Hey wine luvhers! Let’s face it, wine is complicated! It takes plenty of trial and error to figure out what you like. Being able to articulate whether it’s red or white, sweet or dry is just the beginning. In order to truly understand what best satisfies your palate requires knowing more about how and where wine is produced.
Have you ever heard someone describe a wine as old or new world? The most basic difference between “old world” and “new world” wines is geographic: “Old world” refers to the traditional winegrowing regions of Europe, while “new world” refers to countries colonized by Western Europe and regions that are new to wine production.
Below is a cheat sheet to help you further understand these different worlds of wine.
- Wine Regions: France, Spain, Italy, Germany, Portugal, Austria, Greece, Lebanon, Israel, Croatia, England, Romania, Hungary, and Switzerland…just to name a few.
- Characteristics: Light-bodied, exhibiting more herb, earth, mineral, and floral components, more restrained, tannic, and lower in alcohol.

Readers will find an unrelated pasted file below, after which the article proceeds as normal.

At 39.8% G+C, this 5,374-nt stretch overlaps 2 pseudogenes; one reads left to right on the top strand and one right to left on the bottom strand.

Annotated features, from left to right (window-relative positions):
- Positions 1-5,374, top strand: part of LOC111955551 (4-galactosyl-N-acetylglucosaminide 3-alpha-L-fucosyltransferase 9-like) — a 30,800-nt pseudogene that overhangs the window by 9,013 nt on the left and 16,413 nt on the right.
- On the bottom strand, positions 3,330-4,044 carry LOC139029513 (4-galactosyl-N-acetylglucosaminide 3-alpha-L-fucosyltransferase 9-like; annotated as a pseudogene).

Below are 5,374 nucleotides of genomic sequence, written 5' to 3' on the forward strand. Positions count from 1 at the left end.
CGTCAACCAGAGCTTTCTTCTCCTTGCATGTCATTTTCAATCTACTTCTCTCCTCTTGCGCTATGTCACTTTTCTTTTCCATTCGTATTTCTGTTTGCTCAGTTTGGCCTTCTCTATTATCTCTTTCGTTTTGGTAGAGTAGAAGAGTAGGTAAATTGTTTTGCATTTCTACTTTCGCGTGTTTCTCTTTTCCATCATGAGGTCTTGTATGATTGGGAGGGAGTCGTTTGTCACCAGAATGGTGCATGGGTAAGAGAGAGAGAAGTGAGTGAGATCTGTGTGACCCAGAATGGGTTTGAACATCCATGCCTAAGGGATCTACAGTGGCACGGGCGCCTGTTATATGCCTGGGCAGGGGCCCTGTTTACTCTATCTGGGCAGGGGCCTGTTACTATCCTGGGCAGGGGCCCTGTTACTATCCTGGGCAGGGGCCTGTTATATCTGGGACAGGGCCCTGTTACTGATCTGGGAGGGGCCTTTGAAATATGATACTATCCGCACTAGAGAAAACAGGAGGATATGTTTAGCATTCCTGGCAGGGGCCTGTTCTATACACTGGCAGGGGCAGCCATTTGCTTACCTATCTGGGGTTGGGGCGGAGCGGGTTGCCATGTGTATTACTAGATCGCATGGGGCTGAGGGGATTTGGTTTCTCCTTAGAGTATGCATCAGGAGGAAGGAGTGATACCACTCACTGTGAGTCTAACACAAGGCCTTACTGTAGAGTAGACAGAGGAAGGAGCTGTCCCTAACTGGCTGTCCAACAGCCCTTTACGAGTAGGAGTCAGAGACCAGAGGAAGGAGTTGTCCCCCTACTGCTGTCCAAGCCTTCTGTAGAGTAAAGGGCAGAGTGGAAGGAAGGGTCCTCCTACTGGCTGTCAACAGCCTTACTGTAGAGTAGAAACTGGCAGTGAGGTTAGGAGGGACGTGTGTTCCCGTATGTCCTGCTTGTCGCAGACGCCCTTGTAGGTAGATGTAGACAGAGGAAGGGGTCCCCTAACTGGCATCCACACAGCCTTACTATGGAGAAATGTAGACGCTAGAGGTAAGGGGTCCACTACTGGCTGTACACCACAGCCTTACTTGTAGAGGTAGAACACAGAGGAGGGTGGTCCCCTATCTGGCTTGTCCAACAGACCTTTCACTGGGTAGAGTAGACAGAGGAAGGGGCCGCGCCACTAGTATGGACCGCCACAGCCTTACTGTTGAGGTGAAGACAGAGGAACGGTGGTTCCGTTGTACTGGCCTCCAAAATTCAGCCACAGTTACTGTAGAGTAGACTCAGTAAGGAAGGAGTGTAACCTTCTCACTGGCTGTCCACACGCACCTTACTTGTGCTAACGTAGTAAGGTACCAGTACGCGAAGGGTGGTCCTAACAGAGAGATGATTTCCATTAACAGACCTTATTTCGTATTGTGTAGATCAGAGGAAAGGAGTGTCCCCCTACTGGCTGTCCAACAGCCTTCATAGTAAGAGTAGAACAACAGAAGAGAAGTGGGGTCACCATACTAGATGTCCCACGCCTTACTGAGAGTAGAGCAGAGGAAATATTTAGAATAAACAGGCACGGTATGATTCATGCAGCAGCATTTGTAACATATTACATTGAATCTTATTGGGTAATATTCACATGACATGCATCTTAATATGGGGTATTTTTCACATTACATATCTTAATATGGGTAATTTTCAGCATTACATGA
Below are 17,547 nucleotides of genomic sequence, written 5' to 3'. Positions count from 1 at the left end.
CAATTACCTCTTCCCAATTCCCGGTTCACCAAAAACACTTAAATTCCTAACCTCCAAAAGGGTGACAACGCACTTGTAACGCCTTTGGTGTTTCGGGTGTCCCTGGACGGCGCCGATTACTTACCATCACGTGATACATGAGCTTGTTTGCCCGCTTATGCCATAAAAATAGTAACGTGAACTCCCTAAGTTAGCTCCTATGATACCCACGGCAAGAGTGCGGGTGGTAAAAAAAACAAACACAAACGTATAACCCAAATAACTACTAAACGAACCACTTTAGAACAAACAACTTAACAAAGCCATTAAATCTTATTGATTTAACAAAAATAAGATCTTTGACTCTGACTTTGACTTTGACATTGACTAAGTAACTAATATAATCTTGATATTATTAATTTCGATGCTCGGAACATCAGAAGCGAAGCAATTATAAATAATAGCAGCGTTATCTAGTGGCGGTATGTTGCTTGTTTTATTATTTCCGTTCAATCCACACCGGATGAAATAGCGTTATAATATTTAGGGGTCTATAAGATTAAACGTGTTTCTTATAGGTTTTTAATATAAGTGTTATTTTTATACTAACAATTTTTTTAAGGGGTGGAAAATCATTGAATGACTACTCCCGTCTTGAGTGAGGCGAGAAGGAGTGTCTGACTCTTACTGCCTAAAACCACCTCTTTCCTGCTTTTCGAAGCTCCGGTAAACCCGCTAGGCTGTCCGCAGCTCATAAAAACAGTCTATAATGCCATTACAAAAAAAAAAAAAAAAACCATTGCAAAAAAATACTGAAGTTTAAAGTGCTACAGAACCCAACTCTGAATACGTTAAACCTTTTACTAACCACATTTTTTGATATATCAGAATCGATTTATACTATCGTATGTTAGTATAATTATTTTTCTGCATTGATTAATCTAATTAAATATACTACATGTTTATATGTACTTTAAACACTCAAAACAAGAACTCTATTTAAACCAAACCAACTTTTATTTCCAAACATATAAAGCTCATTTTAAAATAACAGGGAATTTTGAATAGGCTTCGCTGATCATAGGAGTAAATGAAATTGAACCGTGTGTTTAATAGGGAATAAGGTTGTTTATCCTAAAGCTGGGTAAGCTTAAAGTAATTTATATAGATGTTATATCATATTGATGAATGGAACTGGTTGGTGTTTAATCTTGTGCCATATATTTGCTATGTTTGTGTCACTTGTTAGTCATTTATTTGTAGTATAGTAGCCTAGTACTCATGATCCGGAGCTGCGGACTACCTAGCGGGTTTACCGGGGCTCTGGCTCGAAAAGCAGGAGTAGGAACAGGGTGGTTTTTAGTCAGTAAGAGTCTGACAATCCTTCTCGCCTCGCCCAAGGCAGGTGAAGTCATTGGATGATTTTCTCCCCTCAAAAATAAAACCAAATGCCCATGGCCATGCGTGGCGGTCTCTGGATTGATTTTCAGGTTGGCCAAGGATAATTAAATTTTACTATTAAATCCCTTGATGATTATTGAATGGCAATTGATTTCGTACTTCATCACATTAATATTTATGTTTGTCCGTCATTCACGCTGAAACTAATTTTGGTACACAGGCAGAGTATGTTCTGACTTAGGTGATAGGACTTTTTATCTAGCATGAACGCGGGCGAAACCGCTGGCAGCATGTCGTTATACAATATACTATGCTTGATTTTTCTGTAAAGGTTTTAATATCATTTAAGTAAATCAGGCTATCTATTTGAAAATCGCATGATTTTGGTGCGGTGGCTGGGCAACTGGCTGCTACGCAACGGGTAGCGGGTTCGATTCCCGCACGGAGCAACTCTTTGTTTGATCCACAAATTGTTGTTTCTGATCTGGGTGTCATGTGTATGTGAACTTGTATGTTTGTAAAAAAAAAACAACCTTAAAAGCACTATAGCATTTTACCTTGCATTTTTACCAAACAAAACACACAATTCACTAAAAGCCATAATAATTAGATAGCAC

- Wine Making Process: Heavily restricted, must adhere to a detailed set of rules that govern what can be planted, density of planting, training and pruning methods, minimum ripeness at harvest, maximum yields, winemaking techniques and use of oak.
- Wine Regions: United States, Australia, New Zealand, Argentina, Chile, South Africa…just to name a few.
- Characteristics: Riper, more alcoholic, full-bodied and fruit-centered.
- Wine Making Process: Very few restrictions exist, and winemakers are free to plant whatever grape varieties they wish and make the wine however they deem appropriate.
There is no reason to suggest that “old world” wines are better than “new world” wines or vice versa. It boils down to personal preference. For example, I love New Zealand Sauvignon Blancs, but I’m not too fond of SBs from California. I find New Zealand SBs to be more fruit forward than California SBs, which are drier to me.
So, now that we’ve explored this popular phrase in the wine world, start exploring wines in different regions to see what you like best. Don’t forget to share in the comment section what wine regions you enjoy. Until next time…